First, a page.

This project will continue the efforts of the American Pacific Islands Collaboration Team/Work Group to fulfill priorities identified in a needs assessment previously funded by the Western IPM Center. Specifically, we will hold a face-to-face train-the-trainer workshop to address priority areas previously identified; support face-to-face, virtual meetings and online communication; and collaborate in efforts to develop educational materials and needs for future trainings.
Developing an IPM Multi-Stakeholder Group for California Rice
Whitney Brim-DeForest, University of California
California rice systems have more herbicide-resistant weed species than any other crop or region in the United States. Although crop rotations are one of the most effective IPM tools for managing resistance, rotations are rarely practiced in California rice. One of the biggest impediments to adoption is the unknown economic impacts (both positive and negative) of changing to a new crop or cropping system. Many rice growers lack the information and tools necessary to make this decision. This project will develop a stakeholder work group focused on understanding the feasibility and impact of crop rotation as an IPM tool in rice, with a focus on economics, and to plan for long-term research projects that address the specifics of weed management and weed population dynamics.
Building Continuity Across State Invasive Plant Lists: Predicting Invasion Risk of Horticultural Plants
Doug Johnson, California Invasive Plant Council
Prevention is a key IPM approach for stopping the spread of invasive plants. Because many plants have an extensive lag phase before becoming invasive, prevention can be strengthened by predicting which plants may become invasive in the future in a given region. The Plant Risk Evaluator is an online assessment tool designed to predict the risk of plants becoming invasive. A primary focus of the tool has been on ornamental plants since horticulture has been a top pathway for introduction of non-native plants that later become invasive. This project will form a multi-state work group to expand the use of the Plant Risk Evaluator tool to guide listing of invasive plants and help prevent them from being introduced through horticulture and possibly expand the use of the tool to rate and “green light” ornamentals that do not pose a high risk of becoming invasive.
Outreach and Implementation
IPM for Western Managed Pollinator Protection Plans
Andony Melathopoulos, Oregon State University
The U.S. Environmental Protection Agency mandates that states develop Managed Pollinator Protection Plans (MP3s) in order to improve pollinator health. In response, a number of states have come together under a national MP3 Working Group, including Western states included in this proposal, to develop common educational material to increase adoption of MP3s and develop uniform assessment tools. By working together we have identified two priorities for the Western Region: 1) education targeting right-of-way vegetation management and 2) better integration of MP3 practices with IPM. This project will develop a training module for licensed pesticide applicators on how to manage rights-of-way to encourage pollinator habitat and a series of four case studies in Oregon and New Mexico to help land managers better conceptualize how IPM and MP3s could be integrated in practice.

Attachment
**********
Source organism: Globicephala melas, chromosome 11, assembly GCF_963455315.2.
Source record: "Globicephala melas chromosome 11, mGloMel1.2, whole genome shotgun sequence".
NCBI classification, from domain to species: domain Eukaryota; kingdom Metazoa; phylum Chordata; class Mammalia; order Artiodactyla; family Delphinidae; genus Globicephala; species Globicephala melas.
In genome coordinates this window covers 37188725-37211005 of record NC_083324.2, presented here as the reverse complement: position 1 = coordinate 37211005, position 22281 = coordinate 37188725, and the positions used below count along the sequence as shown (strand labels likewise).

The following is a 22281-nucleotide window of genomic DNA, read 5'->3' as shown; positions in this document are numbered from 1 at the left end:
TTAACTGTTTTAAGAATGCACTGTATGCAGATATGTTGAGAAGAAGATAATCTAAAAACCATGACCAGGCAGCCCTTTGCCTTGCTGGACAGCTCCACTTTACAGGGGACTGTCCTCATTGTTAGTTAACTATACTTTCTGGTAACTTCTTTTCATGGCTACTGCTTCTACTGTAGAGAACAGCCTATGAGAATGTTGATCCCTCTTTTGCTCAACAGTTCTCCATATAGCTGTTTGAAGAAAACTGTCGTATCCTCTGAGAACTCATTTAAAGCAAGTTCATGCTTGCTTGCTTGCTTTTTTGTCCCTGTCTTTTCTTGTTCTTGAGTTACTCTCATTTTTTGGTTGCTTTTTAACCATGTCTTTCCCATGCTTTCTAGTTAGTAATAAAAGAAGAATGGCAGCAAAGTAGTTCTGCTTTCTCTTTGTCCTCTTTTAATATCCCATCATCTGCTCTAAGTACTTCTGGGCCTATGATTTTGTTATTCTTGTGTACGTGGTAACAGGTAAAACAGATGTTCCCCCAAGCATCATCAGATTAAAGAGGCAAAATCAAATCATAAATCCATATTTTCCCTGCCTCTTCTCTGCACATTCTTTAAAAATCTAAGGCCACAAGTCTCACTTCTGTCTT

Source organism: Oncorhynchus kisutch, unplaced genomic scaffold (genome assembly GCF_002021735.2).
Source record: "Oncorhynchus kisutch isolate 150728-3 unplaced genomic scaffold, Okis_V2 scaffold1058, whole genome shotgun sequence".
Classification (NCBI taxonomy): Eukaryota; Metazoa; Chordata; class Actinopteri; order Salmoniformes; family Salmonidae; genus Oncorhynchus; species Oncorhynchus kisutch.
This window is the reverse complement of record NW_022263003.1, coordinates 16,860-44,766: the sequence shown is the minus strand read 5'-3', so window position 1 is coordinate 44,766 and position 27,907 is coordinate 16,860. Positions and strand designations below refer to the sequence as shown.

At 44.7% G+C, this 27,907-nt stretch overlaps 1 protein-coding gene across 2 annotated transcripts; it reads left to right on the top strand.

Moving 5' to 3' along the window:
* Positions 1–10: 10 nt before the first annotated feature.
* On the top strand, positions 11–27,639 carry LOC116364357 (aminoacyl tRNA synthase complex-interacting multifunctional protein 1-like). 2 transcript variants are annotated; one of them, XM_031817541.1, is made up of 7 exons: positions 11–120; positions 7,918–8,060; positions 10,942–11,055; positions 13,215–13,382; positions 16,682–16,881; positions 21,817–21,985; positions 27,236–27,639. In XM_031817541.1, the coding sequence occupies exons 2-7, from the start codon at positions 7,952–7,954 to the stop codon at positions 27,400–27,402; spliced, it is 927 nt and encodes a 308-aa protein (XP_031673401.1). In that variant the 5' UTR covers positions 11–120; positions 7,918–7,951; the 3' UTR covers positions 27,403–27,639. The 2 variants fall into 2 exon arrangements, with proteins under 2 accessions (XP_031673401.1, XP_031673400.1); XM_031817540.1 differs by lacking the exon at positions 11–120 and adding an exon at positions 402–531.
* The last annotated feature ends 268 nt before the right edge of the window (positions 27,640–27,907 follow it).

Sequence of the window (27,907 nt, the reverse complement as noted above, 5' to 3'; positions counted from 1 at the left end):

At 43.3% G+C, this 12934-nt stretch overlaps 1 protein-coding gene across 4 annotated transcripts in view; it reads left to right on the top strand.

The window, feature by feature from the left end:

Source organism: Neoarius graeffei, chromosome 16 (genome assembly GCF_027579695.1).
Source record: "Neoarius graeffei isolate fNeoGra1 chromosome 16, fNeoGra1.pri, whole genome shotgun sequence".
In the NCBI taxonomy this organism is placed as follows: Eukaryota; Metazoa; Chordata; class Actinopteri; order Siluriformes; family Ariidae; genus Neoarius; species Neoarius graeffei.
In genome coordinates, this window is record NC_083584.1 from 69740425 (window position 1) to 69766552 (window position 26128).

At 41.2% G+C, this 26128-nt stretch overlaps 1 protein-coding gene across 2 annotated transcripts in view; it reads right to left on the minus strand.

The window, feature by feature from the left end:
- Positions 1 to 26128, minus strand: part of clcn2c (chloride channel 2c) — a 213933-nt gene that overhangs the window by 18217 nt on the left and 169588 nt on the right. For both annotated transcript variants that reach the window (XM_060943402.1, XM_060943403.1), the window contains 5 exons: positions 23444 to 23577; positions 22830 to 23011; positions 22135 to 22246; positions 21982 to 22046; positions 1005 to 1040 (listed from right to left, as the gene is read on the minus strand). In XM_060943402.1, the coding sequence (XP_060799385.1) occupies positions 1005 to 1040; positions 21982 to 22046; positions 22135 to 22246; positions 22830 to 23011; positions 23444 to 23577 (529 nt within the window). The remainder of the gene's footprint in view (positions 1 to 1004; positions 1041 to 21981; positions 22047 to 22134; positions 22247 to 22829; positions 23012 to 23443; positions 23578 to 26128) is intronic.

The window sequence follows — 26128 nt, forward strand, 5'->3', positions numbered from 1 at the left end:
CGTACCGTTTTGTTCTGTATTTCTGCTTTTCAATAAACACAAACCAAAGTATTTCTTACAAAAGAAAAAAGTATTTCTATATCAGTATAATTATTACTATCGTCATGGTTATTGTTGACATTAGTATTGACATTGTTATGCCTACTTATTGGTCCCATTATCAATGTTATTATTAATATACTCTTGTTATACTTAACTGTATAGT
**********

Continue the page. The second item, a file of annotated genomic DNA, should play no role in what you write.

South American Palm Weevil Outreach and Extension
Sonia Rios, University of California
The South American palm weevil, Rhynchophorus palmarum, has the potential to cause significant damage to native and non-native palms in California. Not only are urban, beach and desert landscapes throughout California changing as a result of this pest, the estimated $70 million ornamental palm growing areas may be under additional regulatory scrutiny as it spreads. In addition, the insect has the potential to impact the commercial date industry in counties adjacent to heavily infested San Diego, as the weevil is known to attack the agriculturally important date palm that produces Deglet Noor and Medjool dates. This project will provide training to mitigate the South American palm weevil’s deleterious impacts to three target audiences: native habitat managers from public and private lands, urban ornamental tree growing and management sectors, including homeowners, and date producers.